Pavarotti to defend himself in court over £13m tax-dodging allegations

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The Independent Culture

Recent performances by the giant of the opera world, Luciano Pavarotti, have been far from sell-outs, but this week's show in the central Italian town of Modena is guaranteed to draw a full house.

In the uncomfortable starring role of humble Italian citizen, the internationally re-nowned tenor Signor Luciano Pavarotti will face charges of dodging taxes to the tune of £13m. Fellow cast members in the courtroom drama are expected to include Mr Pavarotti's lover and former secretary Nicoletta Mantovani, his managers, doctors and a dietician.

Prosecutors in Modena, Mr Pavarotti's birthplace argue that from 1989 until 1995, when his career was at its peak, he avoided tax of 40 billion lire (£13m). Audits by the Guardia di Finanza, Italy's financial police, show that in 1991 he declared a mere 3m lire (£1,000) of earnings from rent, against an estimated annual revenue of seven billion lire.

Big Luciano has always argued that he is not liable for tax because his primary residence is in Monte Carlo and he pays taxes in the countries where he performs. The prosecution argues that the base of his musical empire, as well as a £3m estate, an equestrian complex and a seaside home, are firmly rooted in Italian territory.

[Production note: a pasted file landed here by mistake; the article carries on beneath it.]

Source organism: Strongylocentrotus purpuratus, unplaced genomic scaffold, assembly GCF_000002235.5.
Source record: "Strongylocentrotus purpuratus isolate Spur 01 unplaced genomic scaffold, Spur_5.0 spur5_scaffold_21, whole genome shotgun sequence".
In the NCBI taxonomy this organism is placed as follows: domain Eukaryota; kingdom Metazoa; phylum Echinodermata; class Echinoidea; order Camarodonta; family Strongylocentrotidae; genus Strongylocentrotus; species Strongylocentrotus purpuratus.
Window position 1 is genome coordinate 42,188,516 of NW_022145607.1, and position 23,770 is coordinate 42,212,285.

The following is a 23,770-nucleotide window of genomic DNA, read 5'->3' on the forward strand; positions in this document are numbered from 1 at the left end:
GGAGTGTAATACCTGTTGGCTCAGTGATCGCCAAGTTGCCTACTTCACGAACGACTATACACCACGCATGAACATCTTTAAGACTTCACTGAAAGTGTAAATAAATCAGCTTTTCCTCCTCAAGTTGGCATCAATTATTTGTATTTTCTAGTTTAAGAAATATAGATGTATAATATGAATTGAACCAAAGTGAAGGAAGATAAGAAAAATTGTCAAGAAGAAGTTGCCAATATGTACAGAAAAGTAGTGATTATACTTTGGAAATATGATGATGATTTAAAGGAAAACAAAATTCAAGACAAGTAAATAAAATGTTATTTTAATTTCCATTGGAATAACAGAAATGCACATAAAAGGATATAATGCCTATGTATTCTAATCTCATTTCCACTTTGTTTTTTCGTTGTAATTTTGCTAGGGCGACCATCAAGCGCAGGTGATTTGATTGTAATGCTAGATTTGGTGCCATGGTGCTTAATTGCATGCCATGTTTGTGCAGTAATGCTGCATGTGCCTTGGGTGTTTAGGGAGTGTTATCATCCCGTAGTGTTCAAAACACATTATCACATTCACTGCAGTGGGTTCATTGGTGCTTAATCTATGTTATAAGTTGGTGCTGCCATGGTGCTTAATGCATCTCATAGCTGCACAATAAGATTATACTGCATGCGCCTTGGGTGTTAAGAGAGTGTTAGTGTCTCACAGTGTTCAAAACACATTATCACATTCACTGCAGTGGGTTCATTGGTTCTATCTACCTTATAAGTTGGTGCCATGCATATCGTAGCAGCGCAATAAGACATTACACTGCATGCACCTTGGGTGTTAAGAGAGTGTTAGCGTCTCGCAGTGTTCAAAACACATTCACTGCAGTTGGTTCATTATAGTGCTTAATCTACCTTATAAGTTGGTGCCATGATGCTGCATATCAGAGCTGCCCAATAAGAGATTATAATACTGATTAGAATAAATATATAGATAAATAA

This week's trial, originally due to start in May, is likely to reveal embarrassing details of Mr Pavarotti's personal life, from health farm visits to medical problems to mobile phone use.

The tenor is due to appear in person to argue his own defence. He no doubt hopes a forceful performance will swing his case in his favour. If convicted, he could be jailed for up to three years.

The announcement earlier this year that Mr Pavarotti was being prosecuted came as a shock. The tenor, whose duets with pop stars have offended purists and opera critics, had thought the damaging saga of his alleged tax irregularities had already been settled.

Last year he reached a deal with the Finance Ministry whereby he would pay back half of the contested sum, £6.5m, by instalments. But while that put him in the clear on an administrative level and gave a nice boost to state coffers, tax evasion is still a crime and public prosecutors in Modena ordered his trial.

What is not known is whether the prosecution or defence will call as a witness Adua Veroni, Mr Pavarotti's ex-wife who was closely involved in the business side of his career. The two have yet to reach a financial settlement after the end of their marriage.

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